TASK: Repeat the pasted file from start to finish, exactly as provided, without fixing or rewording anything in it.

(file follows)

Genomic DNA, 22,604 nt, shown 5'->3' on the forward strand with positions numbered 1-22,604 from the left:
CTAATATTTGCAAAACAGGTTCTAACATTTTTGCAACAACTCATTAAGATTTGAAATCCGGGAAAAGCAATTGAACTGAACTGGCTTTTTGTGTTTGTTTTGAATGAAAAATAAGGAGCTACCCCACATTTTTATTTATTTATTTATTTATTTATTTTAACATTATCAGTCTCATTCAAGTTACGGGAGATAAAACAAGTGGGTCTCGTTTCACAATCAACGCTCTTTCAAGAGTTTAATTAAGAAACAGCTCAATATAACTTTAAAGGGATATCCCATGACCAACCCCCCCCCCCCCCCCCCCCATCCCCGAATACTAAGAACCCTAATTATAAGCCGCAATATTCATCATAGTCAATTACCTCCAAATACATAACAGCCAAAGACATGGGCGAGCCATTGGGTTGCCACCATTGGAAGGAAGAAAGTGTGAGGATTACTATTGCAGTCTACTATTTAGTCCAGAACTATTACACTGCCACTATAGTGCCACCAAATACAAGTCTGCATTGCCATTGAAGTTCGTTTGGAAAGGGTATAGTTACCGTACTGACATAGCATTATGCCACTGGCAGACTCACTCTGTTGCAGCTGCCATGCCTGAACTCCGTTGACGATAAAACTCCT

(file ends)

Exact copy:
Genomic DNA, 22,604 nt, shown 5'->3' on the forward strand with positions numbered 1-22,604 from the left:
CTAATATTTGCAAAACAGGTTCTAACATTTTTGCAACAACTCATTAAGATTTGAAATCCGGGAAAAGCAATTGAACTGAACTGGCTTTTTGTGTTTGTTTTGAATGAAAAATAAGGAGCTACCCCACATTTTTATTTATTTATTTATTTATTTATTTTAACATTATCAGTCTCATTCAAGTTACGGGAGATAAAACAAGTGGGTCTCGTTTCACAATCAACGCTCTTTCAAGAGTTTAATTAAGAAACAGCTCAATATAACTTTAAAGGGATATCCCATGACCAACCCCCCCCCCCCCCCCCCCCATCCCCGAATACTAAGAACCCTAATTATAAGCCGCAATATTCATCATAGTCAATTACCTCCAAATACATAACAGCCAAAGACATGGGCGAGCCATTGGGTTGCCACCATTGGAAGGAAGAAAGTGTGAGGATTACTATTGCAGTCTACTATTTAGTCCAGAACTATTACACTGCCACTATAGTGCCACCAAATACAAGTCTGCATTGCCATTGAAGTTCGTTTGGAAAGGGTATAGTTACCGTACTGACATAGCATTATGCCACTGGCAGACTCACTCTGTTGCAGCTGCCATGCCTGAACTCCGTTGACGATAAAACTCCT